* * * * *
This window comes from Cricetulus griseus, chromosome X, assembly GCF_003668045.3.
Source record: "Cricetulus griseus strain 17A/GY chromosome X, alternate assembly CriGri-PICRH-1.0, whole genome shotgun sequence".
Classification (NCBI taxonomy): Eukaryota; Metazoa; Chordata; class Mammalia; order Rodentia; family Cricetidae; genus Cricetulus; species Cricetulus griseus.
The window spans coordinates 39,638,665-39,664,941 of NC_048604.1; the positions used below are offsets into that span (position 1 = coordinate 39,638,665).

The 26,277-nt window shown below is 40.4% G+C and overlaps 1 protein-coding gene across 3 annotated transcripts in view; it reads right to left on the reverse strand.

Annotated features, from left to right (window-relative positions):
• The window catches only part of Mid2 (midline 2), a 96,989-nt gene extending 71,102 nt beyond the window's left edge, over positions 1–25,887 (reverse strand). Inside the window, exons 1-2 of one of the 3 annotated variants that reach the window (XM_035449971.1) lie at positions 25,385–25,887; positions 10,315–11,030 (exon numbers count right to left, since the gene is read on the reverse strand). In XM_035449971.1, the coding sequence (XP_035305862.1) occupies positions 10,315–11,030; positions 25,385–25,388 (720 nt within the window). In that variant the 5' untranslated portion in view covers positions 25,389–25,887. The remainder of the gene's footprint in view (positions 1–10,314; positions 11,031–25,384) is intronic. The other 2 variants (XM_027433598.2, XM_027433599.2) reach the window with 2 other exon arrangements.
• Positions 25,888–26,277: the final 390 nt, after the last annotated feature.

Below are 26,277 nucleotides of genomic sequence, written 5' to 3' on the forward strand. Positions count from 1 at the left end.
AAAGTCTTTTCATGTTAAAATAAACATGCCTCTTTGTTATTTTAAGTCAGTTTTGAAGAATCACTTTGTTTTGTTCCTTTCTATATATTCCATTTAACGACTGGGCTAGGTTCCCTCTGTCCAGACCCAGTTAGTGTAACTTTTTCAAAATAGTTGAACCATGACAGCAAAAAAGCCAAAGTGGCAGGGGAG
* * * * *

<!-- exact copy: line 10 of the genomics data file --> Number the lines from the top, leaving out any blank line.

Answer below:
AAAGTCTTTTCATGTTAAAATAAACATGCCTCTTTGTTATTTTAAGTCAGTTTTGAAGAATCACTTTGTTTTGTTCCTTTCTATATATTCCATTTAACGACTGGGCTAGGTTCCCTCTGTCCAGACCCAGTTAGTGTAACTTTTTCAAAATAGTTGAACCATGACAGCAAAAAAGCCAAAGTGGCAGGGGAG